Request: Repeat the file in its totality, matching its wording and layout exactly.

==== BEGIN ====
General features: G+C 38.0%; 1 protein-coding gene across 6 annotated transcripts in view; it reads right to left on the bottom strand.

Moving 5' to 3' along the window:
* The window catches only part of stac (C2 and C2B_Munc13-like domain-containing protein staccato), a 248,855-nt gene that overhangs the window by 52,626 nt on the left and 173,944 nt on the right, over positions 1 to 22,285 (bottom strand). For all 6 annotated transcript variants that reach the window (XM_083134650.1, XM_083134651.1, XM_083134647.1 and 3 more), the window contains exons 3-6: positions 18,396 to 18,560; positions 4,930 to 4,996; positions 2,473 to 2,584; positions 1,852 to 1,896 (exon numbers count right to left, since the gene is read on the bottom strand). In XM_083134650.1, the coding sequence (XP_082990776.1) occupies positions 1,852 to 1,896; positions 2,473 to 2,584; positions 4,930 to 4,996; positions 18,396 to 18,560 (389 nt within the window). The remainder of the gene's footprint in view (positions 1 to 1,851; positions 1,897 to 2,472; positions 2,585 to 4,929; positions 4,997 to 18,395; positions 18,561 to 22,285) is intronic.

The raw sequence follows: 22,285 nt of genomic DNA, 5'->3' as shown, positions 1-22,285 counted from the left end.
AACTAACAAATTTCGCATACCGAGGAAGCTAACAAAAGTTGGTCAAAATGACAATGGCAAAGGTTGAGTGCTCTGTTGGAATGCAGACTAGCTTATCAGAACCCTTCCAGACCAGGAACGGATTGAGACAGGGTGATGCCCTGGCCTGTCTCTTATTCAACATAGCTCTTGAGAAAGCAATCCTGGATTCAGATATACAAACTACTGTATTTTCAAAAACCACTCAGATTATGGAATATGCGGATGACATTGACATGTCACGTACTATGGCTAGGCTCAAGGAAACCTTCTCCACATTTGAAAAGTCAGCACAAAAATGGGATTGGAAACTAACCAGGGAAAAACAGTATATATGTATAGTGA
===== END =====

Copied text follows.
General features: G+C 38.0%; 1 protein-coding gene across 6 annotated transcripts in view; it reads right to left on the bottom strand.

Moving 5' to 3' along the window:
* The window catches only part of stac (C2 and C2B_Munc13-like domain-containing protein staccato), a 248,855-nt gene that overhangs the window by 52,626 nt on the left and 173,944 nt on the right, over positions 1 to 22,285 (bottom strand). For all 6 annotated transcript variants that reach the window (XM_083134650.1, XM_083134651.1, XM_083134647.1 and 3 more), the window contains exons 3-6: positions 18,396 to 18,560; positions 4,930 to 4,996; positions 2,473 to 2,584; positions 1,852 to 1,896 (exon numbers count right to left, since the gene is read on the bottom strand). In XM_083134650.1, the coding sequence (XP_082990776.1) occupies positions 1,852 to 1,896; positions 2,473 to 2,584; positions 4,930 to 4,996; positions 18,396 to 18,560 (389 nt within the window). The remainder of the gene's footprint in view (positions 1 to 1,851; positions 1,897 to 2,472; positions 2,585 to 4,929; positions 4,997 to 18,395; positions 18,561 to 22,285) is intronic.

The raw sequence follows: 22,285 nt of genomic DNA, 5'->3' as shown, positions 1-22,285 counted from the left end.
AACTAACAAATTTCGCATACCGAGGAAGCTAACAAAAGTTGGTCAAAATGACAATGGCAAAGGTTGAGTGCTCTGTTGGAATGCAGACTAGCTTATCAGAACCCTTCCAGACCAGGAACGGATTGAGACAGGGTGATGCCCTGGCCTGTCTCTTATTCAACATAGCTCTTGAGAAAGCAATCCTGGATTCAGATATACAAACTACTGTATTTTCAAAAACCACTCAGATTATGGAATATGCGGATGACATTGACATGTCACGTACTATGGCTAGGCTCAAGGAAACCTTCTCCACATTTGAAAAGTCAGCACAAAAATGGGATTGGAAACTAACCAGGGAAAAACAGTATATATGTATAGTGA